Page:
The occurrence of the pathogenic chytrid fungus Batrachochytrium dendrobatidis (Bd) in the feet of live waterfowl has been documented, but the potential role of birds as dispersers has not been studied. We report the presence of Bd in the feet of preserved aquatic birds in the Bolivian high Andes during the time of drastic amphibian declines in the country. We sampled 48 aquatic birds from the Bolivian Andes that were preserved in museum collections. Birds were sampled for the presence of Bd DNA by swabbing, taking small pieces of tissue from toe webbing, or both. We detected Bd by DNA using quantitative PCR in 42% of the birds sampled via toe tissue pieces. This method was significantly better than swabbing at detecting Bd from bird feet. We confirmed Bd presence by sequencing Bd–positive samples and found 91–98% homology with Bd sequences from GenBank. Our study confirms that aquatic birds can carry Bd and thus may serve as potential vectors of this pathogen across large distances and complex landscapes. In addition, we recommend using DNA from preserved birds as a novel source of data to test hypotheses on the spread of chytridiomycosis in amphibians.
Infection by the chytrid fungus Batrachochytrium dendrobatidis (Bd) is one of the main causes for species extinctions and population declines of amphibians worldwide (Stuart et al. 2004). To understand how the infection front advances, it is important to study potential pathogen dispersers (Lips et al. 2006; Cheng et al. 2011). Previous studies revealed potential vectors and reservoirs of Bd, including amphibians (Kolby et al. 2015), water (Johnson and Speare 2003), crustaceans (McMahon et al. 2013), and waterfowl (Johnson and Speare 2005; Garmyn et al. 2012). In the Andes, this pathogen has been implicated in amphibian declines since the 1980s (La Marca et al. 2005). Spatiotemporal models of disease emergence predicted a southward dispersion at a rate of approximately 200 km/yr for that region (Lips et al. 2008). At such a rate, the fungus should have reached Bolivia by the year 2000. However, drastic amphibian declines in central Bolivia were documented in the early 1990s (De la Riva and Lavilla 2008). Arrival of Bd from Chile or Argentina is unlikely because the first records of Bd in these countries were after the turn of the century (Barrionuevo and Mangione 2006; Solís et al. 2009). Thus, alternative means of spread for this pathogen are worth considering. The possibility that Andean aquatic birds could play a role as dispersers is a plausible explanation for the gaps observed in the way Bd has reached some regions in Bolivia (De la Riva and Burrowes 2011).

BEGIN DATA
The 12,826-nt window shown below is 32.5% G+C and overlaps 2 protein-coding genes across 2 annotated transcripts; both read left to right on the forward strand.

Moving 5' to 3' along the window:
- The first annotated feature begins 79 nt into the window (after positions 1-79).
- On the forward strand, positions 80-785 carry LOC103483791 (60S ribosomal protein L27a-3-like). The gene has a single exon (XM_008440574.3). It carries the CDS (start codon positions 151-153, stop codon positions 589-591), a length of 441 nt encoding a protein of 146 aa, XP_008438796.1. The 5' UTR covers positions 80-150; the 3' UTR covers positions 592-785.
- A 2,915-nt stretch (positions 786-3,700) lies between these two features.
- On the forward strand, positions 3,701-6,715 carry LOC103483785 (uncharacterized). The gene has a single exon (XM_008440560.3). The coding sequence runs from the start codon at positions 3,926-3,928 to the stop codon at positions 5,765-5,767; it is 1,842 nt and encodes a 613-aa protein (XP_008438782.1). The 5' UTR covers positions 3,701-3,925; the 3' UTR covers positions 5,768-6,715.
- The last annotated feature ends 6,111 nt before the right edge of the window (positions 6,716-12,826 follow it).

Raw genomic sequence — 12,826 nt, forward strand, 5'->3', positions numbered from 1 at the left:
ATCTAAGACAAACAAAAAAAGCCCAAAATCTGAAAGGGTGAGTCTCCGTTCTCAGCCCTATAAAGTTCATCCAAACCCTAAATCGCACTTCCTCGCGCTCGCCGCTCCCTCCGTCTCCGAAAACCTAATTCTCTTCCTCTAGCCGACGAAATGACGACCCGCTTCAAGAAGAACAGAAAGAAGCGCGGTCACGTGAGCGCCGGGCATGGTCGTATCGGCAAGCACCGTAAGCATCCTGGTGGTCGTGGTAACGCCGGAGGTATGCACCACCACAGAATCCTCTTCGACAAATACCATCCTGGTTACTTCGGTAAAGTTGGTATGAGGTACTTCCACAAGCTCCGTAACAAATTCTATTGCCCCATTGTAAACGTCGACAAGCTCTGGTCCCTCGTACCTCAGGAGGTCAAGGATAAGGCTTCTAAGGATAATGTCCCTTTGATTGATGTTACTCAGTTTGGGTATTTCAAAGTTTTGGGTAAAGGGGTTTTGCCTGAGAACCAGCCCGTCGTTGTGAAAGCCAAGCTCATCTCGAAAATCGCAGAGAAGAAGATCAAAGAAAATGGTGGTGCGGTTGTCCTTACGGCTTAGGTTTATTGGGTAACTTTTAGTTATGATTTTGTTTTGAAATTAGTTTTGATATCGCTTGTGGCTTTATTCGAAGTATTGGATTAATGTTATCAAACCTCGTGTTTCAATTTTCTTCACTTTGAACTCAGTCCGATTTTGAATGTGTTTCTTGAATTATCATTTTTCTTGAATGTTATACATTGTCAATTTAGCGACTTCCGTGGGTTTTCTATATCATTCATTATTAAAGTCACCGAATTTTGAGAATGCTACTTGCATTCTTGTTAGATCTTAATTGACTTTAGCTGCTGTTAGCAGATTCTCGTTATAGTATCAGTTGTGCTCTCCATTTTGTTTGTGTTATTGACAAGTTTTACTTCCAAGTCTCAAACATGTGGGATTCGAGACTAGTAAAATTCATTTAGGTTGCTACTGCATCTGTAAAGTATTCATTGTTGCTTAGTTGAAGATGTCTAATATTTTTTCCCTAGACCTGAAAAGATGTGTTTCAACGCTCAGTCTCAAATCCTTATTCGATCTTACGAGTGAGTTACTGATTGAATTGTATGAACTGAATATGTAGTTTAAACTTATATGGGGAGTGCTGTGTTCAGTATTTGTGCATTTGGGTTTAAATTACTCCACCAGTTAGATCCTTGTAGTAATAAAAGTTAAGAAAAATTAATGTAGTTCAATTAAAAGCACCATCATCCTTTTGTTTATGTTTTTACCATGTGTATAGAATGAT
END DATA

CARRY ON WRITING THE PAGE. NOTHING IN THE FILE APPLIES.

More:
Garmyn et al. (2012) detected Bd zoospores in 15% of wild-caught geese and ducks in Belgium. Using sterile in vitro techniques, they showed that Bd zoospores moved toward the keratinous scales of bird's feet, adhered to skin, and formed actively reproducing sporangia that released motile zoospores. Thus, Bd can successfully infect waterfowl, suggesting that these birds could disperse Bd by shedding zoospores into aquatic habitats within their range.